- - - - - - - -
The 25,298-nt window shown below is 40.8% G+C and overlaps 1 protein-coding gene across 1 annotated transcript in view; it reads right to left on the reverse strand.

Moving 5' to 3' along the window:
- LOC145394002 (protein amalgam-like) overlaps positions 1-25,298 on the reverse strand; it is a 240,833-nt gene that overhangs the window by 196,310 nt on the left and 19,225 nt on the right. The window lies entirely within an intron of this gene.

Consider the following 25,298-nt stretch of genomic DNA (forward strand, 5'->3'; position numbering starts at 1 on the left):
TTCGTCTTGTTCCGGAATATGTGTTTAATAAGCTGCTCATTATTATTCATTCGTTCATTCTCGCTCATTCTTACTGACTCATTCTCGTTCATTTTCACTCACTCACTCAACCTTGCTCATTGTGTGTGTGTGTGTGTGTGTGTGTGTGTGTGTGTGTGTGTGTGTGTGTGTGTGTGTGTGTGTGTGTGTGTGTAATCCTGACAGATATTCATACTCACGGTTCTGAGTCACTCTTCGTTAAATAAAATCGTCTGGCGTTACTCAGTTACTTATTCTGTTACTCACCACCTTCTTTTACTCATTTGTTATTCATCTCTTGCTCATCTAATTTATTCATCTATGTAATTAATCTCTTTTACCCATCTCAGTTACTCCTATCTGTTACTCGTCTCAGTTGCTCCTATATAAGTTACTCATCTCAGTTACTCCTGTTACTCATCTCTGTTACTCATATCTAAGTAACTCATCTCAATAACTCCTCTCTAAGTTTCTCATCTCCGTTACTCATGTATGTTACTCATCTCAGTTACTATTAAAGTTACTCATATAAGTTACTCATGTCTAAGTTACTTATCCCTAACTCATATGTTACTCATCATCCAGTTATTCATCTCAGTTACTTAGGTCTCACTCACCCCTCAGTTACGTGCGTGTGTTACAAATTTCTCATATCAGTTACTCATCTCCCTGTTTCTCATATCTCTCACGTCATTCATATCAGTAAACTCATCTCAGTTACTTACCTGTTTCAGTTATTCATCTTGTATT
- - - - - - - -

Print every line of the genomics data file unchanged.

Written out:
The 25,298-nt window shown below is 40.8% G+C and overlaps 1 protein-coding gene across 1 annotated transcript in view; it reads right to left on the reverse strand.

Moving 5' to 3' along the window:
- LOC145394002 (protein amalgam-like) overlaps positions 1-25,298 on the reverse strand; it is a 240,833-nt gene that overhangs the window by 196,310 nt on the left and 19,225 nt on the right. The window lies entirely within an intron of this gene.

Consider the following 25,298-nt stretch of genomic DNA (forward strand, 5'->3'; position numbering starts at 1 on the left):
TTCGTCTTGTTCCGGAATATGTGTTTAATAAGCTGCTCATTATTATTCATTCGTTCATTCTCGCTCATTCTTACTGACTCATTCTCGTTCATTTTCACTCACTCACTCAACCTTGCTCATTGTGTGTGTGTGTGTGTGTGTGTGTGTGTGTGTGTGTGTGTGTGTGTGTGTGTGTGTGTGTGTGTGTGTGTGTAATCCTGACAGATATTCATACTCACGGTTCTGAGTCACTCTTCGTTAAATAAAATCGTCTGGCGTTACTCAGTTACTTATTCTGTTACTCACCACCTTCTTTTACTCATTTGTTATTCATCTCTTGCTCATCTAATTTATTCATCTATGTAATTAATCTCTTTTACCCATCTCAGTTACTCCTATCTGTTACTCGTCTCAGTTGCTCCTATATAAGTTACTCATCTCAGTTACTCCTGTTACTCATCTCTGTTACTCATATCTAAGTAACTCATCTCAATAACTCCTCTCTAAGTTTCTCATCTCCGTTACTCATGTATGTTACTCATCTCAGTTACTATTAAAGTTACTCATATAAGTTACTCATGTCTAAGTTACTTATCCCTAACTCATATGTTACTCATCATCCAGTTATTCATCTCAGTTACTTAGGTCTCACTCACCCCTCAGTTACGTGCGTGTGTTACAAATTTCTCATATCAGTTACTCATCTCCCTGTTTCTCATATCTCTCACGTCATTCATATCAGTAAACTCATCTCAGTTACTTACCTGTTTCAGTTATTCATCTTGTATT